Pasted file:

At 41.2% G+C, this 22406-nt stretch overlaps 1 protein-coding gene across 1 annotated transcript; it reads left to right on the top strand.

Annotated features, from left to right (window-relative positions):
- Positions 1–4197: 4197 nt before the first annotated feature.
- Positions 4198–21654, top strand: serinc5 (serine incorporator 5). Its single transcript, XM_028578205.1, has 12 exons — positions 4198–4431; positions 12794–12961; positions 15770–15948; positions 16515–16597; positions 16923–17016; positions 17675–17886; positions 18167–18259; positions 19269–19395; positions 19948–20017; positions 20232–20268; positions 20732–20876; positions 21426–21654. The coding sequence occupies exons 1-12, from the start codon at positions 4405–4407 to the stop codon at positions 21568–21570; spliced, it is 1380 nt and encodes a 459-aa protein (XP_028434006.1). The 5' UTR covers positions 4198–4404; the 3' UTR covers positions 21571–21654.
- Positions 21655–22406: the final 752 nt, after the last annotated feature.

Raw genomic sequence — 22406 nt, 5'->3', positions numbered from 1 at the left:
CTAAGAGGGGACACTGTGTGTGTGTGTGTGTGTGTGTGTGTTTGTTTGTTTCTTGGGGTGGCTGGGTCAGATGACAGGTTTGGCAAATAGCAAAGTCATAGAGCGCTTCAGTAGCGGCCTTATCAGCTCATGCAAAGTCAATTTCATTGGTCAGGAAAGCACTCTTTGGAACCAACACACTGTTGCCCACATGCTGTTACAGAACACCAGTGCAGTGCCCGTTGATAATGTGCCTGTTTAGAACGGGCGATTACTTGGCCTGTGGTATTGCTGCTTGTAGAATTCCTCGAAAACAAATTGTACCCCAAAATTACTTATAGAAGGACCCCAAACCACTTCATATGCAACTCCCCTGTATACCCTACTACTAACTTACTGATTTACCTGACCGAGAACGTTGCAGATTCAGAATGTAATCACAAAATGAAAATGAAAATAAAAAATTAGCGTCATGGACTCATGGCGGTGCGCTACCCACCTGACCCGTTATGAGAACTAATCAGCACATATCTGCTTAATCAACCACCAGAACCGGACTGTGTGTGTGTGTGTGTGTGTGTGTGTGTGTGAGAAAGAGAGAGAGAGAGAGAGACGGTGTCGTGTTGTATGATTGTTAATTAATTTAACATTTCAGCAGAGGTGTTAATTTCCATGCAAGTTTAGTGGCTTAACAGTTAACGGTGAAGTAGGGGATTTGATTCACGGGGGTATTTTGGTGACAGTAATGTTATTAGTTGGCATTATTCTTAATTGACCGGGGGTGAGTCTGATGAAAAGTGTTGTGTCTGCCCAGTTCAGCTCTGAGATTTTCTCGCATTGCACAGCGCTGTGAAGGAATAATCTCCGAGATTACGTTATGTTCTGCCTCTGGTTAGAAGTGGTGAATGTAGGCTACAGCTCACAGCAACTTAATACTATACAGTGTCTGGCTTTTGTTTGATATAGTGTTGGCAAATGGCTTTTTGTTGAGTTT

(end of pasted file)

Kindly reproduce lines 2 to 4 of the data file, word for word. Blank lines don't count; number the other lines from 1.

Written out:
Annotated features, from left to right (window-relative positions):
- Positions 1–4197: 4197 nt before the first annotated feature.
- Positions 4198–21654, top strand: serinc5 (serine incorporator 5). Its single transcript, XM_028578205.1, has 12 exons — positions 4198–4431; positions 12794–12961; positions 15770–15948; positions 16515–16597; positions 16923–17016; positions 17675–17886; positions 18167–18259; positions 19269–19395; positions 19948–20017; positions 20232–20268; positions 20732–20876; positions 21426–21654. The coding sequence occupies exons 1-12, from the start codon at positions 4405–4407 to the stop codon at positions 21568–21570; spliced, it is 1380 nt and encodes a 459-aa protein (XP_028434006.1). The 5' UTR covers positions 4198–4404; the 3' UTR covers positions 21571–21654.